Don’t want health insurance? $3800 fine!
Fines up to $3800 will be imposed on people who don’t want to buy into the Democrats’ health care plan.
Americans who fail to sign up for a medical plan after health care overhaul takes effect could be hit with fines of up to $3,800, according to a new proposal circulated Tuesday by a senior Democrat.
The penalties would start at $750 a year for individuals, and $1,500 for families. Households making more than three times the federal poverty level – about $66,000 for a family of four – would face the maximum fines. For families, it would be $3,800, and for individuals, $950.
Meanwhile, Massachussetts has already been doing this:
Penalties for Massachusetts residents who can afford health insurance but do not purchase it in 2008 could quadruple compared with the maximum penalty in 2007, according to draft regulations released by the Department of Revenue yesterday.
The maximum penalty for those who flout the law and do not buy health insurance would be $912 a year, compared to $219 in 2007.
Massachusetts is an example of the failure of this kind of plan:
MASSACHUSETTS HAS been lauded for its healthcare reform, but the program is a failure. Created solely to achieve universal insurance coverage, the plan does not even begin to address the other essential components of a successful healthcare system.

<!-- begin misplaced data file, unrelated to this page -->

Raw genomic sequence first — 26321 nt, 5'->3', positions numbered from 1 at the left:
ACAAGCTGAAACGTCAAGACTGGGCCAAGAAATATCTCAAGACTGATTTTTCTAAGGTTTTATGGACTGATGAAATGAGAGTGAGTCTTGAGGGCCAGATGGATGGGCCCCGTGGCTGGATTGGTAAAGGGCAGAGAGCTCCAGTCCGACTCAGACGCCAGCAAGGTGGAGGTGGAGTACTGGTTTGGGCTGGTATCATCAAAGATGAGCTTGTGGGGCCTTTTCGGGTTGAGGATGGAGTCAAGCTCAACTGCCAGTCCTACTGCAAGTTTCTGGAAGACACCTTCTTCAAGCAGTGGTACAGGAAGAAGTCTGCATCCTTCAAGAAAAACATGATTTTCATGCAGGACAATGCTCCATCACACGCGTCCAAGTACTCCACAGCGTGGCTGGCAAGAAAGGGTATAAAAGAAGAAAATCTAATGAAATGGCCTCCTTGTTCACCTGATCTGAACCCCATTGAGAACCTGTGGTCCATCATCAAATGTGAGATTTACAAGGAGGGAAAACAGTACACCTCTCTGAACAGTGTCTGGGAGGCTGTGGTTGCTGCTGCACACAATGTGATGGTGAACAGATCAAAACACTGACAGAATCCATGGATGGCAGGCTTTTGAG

… the costs of the reform for the state have been formidable. Spending for the Commonwealth Care subsidized program has doubled, from $630 million in 2007 to an estimated $1.3 billion for 2009, which is not sustainable.
Hawaii is another state that’s tried it. Here’s the promise …:
Just 16 years ago Hawaii was held up as a model for national universal health-care.
From the New York Times, May 1993: Hawaii’s model health care system:
Hawaii’s universal health-care system, which insures 96.5 percent of the state’s residents and costs less than health care in other states and Canada, could serve as a national model, health officials from Hawaii say in a new report.
… and the reality: A few years later, last October:Hospitals in Hawaii report $150 million in ’07 losses
HONOLULU (AP) – Hawaii hospitals suffered operating losses of $150 million last year and expect the situation to worsen in the near future.
. . . .
Hawaii Medical Center, which operates two former St. Francis hospitals on Oahu, filed for bankruptcy this year and cut the number of beds it offers.
The state’s publicly subsidized hospital network, Hawaii Health Systems Corp., has had to request millions in emergency funding from the state to stay afloat.
If you’re going to start a national program of immense magnitude, reason and logic dictate that it would be a good idea to see how it works on a smaller scale. States are the ideal test-bed – they’re homogeneous, self-governing (at least, so far), and if one fails, the others can can mark the plan “REJECTED”.
So far, Massachusetts has tried the plan – and is failing. Hawaii: failing. Tennesee: failing.
Unlike Massachusetts’s more recent universal coverage law, the TennCare plan is most often cited by opponents. They say TennCare’s runaway costs show that the public health-insurance proposal by House Democrats could bankrupt the federal government.
Any reasonable person would stop and say, “OK, this kind of plan doesn’t work. Let’s not throw it at all 50 states at once.”